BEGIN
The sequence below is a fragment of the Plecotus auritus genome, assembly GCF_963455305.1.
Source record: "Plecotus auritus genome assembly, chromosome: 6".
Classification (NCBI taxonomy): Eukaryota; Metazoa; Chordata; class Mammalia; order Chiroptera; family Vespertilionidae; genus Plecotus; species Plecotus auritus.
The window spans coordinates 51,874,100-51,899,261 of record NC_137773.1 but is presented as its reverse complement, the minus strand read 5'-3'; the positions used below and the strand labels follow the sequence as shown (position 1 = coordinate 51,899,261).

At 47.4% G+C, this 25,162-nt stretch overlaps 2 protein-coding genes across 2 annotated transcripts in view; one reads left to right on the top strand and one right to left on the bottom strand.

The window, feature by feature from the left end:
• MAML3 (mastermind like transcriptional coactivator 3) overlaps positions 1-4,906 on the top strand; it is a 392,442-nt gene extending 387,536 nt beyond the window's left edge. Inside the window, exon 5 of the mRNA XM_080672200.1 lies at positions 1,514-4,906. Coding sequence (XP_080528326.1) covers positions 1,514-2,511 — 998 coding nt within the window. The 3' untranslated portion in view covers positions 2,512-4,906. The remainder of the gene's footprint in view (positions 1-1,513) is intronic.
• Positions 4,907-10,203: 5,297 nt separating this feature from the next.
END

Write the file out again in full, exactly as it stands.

The sequence below is a fragment of the Plecotus auritus genome, assembly GCF_963455305.1.
Source record: "Plecotus auritus genome assembly, chromosome: 6".
Classification (NCBI taxonomy): Eukaryota; Metazoa; Chordata; class Mammalia; order Chiroptera; family Vespertilionidae; genus Plecotus; species Plecotus auritus.
The window spans coordinates 51,874,100-51,899,261 of record NC_137773.1 but is presented as its reverse complement, the minus strand read 5'-3'; the positions used below and the strand labels follow the sequence as shown (position 1 = coordinate 51,899,261).

At 47.4% G+C, this 25,162-nt stretch overlaps 2 protein-coding genes across 2 annotated transcripts in view; one reads left to right on the top strand and one right to left on the bottom strand.

The window, feature by feature from the left end:
• MAML3 (mastermind like transcriptional coactivator 3) overlaps positions 1-4,906 on the top strand; it is a 392,442-nt gene extending 387,536 nt beyond the window's left edge. Inside the window, exon 5 of the mRNA XM_080672200.1 lies at positions 1,514-4,906. Coding sequence (XP_080528326.1) covers positions 1,514-2,511 — 998 coding nt within the window. The 3' untranslated portion in view covers positions 2,512-4,906. The remainder of the gene's footprint in view (positions 1-1,513) is intronic.
• Positions 4,907-10,203: 5,297 nt separating this feature from the next.